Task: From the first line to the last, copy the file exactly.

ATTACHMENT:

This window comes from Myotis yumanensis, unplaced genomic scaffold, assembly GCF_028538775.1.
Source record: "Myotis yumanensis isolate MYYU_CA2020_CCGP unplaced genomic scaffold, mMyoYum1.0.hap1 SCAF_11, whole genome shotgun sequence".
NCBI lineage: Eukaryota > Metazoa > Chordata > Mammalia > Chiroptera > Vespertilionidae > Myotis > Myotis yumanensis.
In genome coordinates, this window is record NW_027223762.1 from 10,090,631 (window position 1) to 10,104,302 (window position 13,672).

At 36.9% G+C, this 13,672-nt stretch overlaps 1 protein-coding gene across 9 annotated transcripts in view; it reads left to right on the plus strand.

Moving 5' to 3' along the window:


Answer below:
This window comes from Myotis yumanensis, unplaced genomic scaffold, assembly GCF_028538775.1.
Source record: "Myotis yumanensis isolate MYYU_CA2020_CCGP unplaced genomic scaffold, mMyoYum1.0.hap1 SCAF_11, whole genome shotgun sequence".
NCBI lineage: Eukaryota > Metazoa > Chordata > Mammalia > Chiroptera > Vespertilionidae > Myotis > Myotis yumanensis.
In genome coordinates, this window is record NW_027223762.1 from 10,090,631 (window position 1) to 10,104,302 (window position 13,672).

At 36.9% G+C, this 13,672-nt stretch overlaps 1 protein-coding gene across 9 annotated transcripts in view; it reads left to right on the plus strand.

Moving 5' to 3' along the window: